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A day in the life of a bipolar child

It’s been two weeks since Trace was first diagnosed with bipolar disorder and sensory disorder. He’s only six. And, if there is one thing I have learned… it’s that nothing gets easier. Life just goes on.

Through all the tears I weep (daily) and battling my own bipolar disorder which is much more under control than my child’s. Things have been difficult.  But there is hope. I came across a wonderful website filled with insightful information on raising a child with bipolar disorder.  For the first time I didn’t feel alone.  Each day is different with Trace. Sometimes it’s like walking on egg-shells, never knowing which child is going to show up around each bend.

Take this past weekend for example.  Trace rages for different reasons. We never know what will set him off.  It could be something silly or something that seems like not a big deal to us, but it is to him. Never mind the looks or whispers we deal with daily from those who might happen to see his behavior.  It’s the family life that has become a bit of circus. We are walking on a tightrope without a net to catch to us, and I’m deathly afraid of heights.

I lost count how many times Trace told me he hated me this past weekend, each time for something that really wasn’t warranted, but because things didn’t go his own way, he reacted by taking things out on me.  It wasn’t easy. I cried a lot this weekend.  But I also pushed aside my tears, holding onto the good moments I had with him.  Each moment is a blessing in disguise, I tell myself.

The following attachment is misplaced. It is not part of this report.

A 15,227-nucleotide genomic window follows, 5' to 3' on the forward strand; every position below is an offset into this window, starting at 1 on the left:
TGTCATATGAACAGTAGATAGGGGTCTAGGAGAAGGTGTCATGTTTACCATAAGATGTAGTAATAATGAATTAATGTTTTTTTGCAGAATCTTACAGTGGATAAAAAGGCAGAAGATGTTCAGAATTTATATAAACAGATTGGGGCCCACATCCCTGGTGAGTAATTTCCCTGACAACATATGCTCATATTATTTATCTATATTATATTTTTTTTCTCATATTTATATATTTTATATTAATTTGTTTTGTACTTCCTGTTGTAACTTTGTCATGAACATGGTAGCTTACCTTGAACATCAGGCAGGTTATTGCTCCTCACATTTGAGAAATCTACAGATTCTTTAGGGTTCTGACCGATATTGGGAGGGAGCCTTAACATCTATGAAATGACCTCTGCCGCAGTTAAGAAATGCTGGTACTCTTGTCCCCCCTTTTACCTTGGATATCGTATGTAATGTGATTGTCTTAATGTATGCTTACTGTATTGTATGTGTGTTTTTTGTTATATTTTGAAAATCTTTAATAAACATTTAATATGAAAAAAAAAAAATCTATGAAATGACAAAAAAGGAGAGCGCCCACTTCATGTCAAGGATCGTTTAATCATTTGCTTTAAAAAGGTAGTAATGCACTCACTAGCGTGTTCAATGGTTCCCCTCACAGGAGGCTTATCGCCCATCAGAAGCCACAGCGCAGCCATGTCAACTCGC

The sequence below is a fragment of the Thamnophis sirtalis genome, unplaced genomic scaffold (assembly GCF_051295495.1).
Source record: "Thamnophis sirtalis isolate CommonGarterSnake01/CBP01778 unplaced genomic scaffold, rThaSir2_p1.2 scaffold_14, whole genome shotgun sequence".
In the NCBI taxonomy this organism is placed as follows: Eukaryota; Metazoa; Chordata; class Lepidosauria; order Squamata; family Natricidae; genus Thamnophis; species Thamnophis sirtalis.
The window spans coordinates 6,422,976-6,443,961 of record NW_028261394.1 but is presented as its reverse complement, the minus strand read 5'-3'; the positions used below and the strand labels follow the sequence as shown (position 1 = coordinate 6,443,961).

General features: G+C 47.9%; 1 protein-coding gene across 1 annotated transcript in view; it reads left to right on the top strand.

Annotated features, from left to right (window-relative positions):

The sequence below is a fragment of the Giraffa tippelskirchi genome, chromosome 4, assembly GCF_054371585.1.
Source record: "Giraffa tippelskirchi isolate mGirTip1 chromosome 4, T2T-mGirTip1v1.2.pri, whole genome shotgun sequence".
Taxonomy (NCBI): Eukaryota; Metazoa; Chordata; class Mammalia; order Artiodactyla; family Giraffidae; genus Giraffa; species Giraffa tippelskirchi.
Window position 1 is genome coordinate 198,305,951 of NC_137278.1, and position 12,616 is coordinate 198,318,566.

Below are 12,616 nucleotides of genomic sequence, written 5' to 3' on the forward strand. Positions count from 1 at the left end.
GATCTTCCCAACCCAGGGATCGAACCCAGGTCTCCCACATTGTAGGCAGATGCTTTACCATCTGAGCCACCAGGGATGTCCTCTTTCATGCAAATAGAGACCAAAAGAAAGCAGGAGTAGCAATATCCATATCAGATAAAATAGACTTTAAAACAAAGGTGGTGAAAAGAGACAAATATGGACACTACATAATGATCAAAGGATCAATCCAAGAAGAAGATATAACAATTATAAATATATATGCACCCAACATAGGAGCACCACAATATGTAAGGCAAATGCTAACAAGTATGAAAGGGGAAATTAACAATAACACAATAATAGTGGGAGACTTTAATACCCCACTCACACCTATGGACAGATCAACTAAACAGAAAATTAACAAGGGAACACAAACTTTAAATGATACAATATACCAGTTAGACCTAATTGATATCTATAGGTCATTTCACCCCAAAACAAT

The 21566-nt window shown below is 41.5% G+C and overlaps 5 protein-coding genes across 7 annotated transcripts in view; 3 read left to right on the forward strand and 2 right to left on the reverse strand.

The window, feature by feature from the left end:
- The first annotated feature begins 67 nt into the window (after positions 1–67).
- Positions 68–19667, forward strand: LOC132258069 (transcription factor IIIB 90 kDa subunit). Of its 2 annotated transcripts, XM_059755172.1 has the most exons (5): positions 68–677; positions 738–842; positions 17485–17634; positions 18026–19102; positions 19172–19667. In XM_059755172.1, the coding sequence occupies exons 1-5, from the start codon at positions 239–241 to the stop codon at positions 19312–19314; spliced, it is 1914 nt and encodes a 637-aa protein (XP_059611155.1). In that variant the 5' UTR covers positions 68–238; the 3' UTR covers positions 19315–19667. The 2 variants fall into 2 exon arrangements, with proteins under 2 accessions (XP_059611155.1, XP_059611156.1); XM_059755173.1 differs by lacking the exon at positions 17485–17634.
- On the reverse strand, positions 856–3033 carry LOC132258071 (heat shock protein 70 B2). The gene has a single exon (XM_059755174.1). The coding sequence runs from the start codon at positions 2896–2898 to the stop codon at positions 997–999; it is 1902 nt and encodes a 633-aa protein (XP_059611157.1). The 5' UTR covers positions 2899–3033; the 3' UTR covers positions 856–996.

At School Dr. Jekyl shows the world what they want to see, but the moment he walks through the door — Mr. Hyde slithers and creeps…

Trace is very good at school. He is polite, helpful, caring, assertive, but respectful. And, it drives me insane!  He spends all his time being good at school and then unleashes the monster at home.  I kept thinking — What the hell am I doing wrong? Why is it so hard for him here?”

It’s not that it’s hard.  It’s that it’s easy for Trace to fall into relaxation and just be himself with us, which also means allowing himself his ups and downs and mood shifting to show through.

Trace slipped on some water and his pants got wet, just a little but enough to throw him into a rage wanting new ones. Any time his clothes get wet he needs to change them. I don’t argue. I let him pick out another pair, give him a hug and teach him to breathe, telling him water won’t hurt him.  Mind you this is a kid who has no problem having a water fight with other kids, just so long as he can wear his socks (strange) I know but that’s him.

There is a book I’m going to get called Brandon and the Bipolar Bear. I want to read it. I want Trace to understand his mental illness. Understanding it and accepting it are the first steps to getting healthier and learning to deal with the emotions as they come.  Trace’s sensory disorder onto of his bipolar doesn’t make things easy for him, but it doesn’t mean things can’t get better.

One day at a time. Each day is a new day. That’s our family motto. And so far we are still here, still love each other, and still working together to be a family and deal with these issues we face each and every day.

Thanks for reading!

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